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Pediatrics. 2012 May;129(5):910-5. doi: 10.1542/peds.2011-2674. Epub 2012 Apr 9.

The dance between attending physicians and senior residents as teachers and supervisors.

Author information

1
Center for Education Research and Evaluation, Columbia University Medical Center, New York, New York, USA. db2595@columbia.edu

Abstract

OBJECTIVE:

To examine how attending physicians and senior residents negotiated shared responsibilities for teaching and supervising on clinical work rounds.

METHODS:

As part of a larger ethnographic field study, we observed clinical work rounds on a General Pediatrics ward over 8 months, and interviewed 14 of 18 attending physicians and 9 of 11 senior residents whom we observed. Struck by the frequency of 2 codes in that data set ("stand back" and "step up"), we used the metaphor of a dance as an analytic strategy for understanding the dynamic relationship between attending physicians and senior residents.

RESULTS:

Like a traditional dance with a priori choreography, and consistent with the traditional premise in graduate medical education, attending physicians frequently "stood back" and senior residents, accordingly, "stepped up" and took on teaching and supervising responsibilities. Less often, both attending physicians and senior residents assumed the lead, or attending physicians stepped up rather than entrust senior residents. The complex clinical context sometimes changed the choreography. Attending physicians and senior residents understood their mutual responsibilities but were not bound by them; they improvised to maintain high-quality patient care.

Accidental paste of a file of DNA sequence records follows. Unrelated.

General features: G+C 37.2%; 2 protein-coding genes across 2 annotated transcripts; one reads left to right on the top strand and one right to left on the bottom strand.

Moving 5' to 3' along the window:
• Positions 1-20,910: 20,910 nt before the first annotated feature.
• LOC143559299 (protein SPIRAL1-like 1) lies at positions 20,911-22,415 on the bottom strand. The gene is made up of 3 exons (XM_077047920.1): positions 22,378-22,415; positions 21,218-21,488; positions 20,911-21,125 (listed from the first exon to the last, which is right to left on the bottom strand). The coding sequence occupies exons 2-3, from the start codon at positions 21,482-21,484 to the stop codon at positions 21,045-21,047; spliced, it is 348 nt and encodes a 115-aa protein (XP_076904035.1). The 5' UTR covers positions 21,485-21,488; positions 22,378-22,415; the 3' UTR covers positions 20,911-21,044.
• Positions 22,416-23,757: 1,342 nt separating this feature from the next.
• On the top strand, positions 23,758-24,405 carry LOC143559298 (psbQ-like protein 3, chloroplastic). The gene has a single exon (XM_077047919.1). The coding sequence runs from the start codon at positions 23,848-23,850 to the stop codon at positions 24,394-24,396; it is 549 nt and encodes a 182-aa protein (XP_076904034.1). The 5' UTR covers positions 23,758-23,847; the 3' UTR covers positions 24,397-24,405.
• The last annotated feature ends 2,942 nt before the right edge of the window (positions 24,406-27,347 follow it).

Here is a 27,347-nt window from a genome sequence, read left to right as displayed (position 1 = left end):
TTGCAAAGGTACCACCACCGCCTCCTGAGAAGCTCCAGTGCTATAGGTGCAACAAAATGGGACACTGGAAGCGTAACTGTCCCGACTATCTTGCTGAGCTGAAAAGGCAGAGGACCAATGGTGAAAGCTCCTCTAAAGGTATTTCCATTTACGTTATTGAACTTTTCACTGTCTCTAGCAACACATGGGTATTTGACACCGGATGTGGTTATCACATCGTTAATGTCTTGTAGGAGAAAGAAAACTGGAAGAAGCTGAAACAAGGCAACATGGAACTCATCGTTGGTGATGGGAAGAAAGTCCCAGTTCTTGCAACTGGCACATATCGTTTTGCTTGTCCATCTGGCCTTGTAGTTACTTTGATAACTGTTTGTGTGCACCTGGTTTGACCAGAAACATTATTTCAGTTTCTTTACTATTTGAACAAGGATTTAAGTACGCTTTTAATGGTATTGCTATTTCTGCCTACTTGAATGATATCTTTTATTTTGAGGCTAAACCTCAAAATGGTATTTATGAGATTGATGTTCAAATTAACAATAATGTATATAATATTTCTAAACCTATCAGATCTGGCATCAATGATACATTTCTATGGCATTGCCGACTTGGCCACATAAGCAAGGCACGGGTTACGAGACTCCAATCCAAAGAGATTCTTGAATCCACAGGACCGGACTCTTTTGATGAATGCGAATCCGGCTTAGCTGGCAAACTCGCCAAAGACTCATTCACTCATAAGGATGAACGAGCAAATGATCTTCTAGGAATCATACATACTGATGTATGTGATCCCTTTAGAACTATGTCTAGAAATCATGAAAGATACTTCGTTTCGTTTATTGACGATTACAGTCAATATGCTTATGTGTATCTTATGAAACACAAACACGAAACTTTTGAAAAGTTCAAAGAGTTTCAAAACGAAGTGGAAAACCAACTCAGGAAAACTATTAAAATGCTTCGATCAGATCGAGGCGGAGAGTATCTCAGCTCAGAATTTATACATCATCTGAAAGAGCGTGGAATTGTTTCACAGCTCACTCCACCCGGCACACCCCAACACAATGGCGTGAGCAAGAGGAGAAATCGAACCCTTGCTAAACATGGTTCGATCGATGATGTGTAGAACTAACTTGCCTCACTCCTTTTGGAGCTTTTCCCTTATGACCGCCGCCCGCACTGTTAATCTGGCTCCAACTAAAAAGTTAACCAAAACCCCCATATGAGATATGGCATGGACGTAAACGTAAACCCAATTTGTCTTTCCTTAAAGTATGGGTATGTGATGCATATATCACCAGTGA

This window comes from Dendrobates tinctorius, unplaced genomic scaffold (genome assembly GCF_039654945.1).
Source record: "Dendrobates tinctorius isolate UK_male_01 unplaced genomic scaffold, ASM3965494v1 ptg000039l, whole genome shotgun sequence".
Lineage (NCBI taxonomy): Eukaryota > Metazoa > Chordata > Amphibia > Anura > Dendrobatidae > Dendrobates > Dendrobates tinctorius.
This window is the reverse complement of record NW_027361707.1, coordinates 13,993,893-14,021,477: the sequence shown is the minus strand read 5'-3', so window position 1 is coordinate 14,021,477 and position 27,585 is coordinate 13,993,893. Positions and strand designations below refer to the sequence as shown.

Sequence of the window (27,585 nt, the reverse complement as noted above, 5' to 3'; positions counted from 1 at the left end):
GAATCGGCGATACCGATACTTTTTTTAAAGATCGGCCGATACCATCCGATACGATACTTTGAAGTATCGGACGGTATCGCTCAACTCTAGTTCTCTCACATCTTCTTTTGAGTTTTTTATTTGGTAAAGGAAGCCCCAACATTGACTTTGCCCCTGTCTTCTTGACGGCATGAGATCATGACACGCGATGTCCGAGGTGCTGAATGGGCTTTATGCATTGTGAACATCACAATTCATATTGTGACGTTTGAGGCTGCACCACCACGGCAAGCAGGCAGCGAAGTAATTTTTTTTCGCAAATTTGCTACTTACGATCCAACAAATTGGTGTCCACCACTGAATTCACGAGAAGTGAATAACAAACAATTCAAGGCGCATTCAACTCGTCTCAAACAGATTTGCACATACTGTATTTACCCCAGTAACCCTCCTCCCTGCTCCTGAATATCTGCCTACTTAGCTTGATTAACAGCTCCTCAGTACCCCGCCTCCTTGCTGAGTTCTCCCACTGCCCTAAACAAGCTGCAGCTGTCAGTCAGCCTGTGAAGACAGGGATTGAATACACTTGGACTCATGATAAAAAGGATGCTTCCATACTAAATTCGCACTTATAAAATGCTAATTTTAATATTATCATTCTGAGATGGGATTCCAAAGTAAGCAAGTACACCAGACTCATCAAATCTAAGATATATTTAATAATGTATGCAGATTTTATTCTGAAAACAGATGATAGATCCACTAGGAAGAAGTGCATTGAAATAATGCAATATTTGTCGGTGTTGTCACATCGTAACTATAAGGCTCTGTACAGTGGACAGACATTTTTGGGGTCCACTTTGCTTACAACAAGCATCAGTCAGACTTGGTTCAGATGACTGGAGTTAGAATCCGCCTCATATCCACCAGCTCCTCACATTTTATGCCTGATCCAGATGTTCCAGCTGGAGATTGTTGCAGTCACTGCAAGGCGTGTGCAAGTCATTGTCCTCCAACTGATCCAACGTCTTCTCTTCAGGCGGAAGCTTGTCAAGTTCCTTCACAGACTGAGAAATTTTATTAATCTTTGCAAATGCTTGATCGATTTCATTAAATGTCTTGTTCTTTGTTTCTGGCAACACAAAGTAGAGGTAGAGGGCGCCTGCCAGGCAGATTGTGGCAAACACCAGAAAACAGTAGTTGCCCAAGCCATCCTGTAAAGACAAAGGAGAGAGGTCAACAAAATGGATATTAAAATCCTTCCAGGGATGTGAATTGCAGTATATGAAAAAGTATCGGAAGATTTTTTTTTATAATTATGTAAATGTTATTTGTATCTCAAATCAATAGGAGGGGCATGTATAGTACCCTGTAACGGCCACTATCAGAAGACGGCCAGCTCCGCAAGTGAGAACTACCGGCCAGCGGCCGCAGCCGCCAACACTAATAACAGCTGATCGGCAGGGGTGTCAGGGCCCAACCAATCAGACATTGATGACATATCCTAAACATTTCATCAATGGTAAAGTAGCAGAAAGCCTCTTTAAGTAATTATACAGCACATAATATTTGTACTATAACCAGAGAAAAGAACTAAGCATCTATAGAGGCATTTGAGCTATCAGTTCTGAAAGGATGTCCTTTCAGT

CONCLUSIONS:

The metaphor of a dance enabled us to better understand not only how attending physicians and senior residents negotiate shared responsibilities for teaching and supervision on clinical work rounds, but also how the clinical context impacts this negotiation. A better understanding of this negotiated relationship may help to clarify assumptions and set realistic expectations for what it might take for senior residents to assume progressive responsibility for these responsibilities in today's clinical context.

PMID:
22492773
DOI:
10.1542/peds.2011-2674
[Indexed for MEDLINE]

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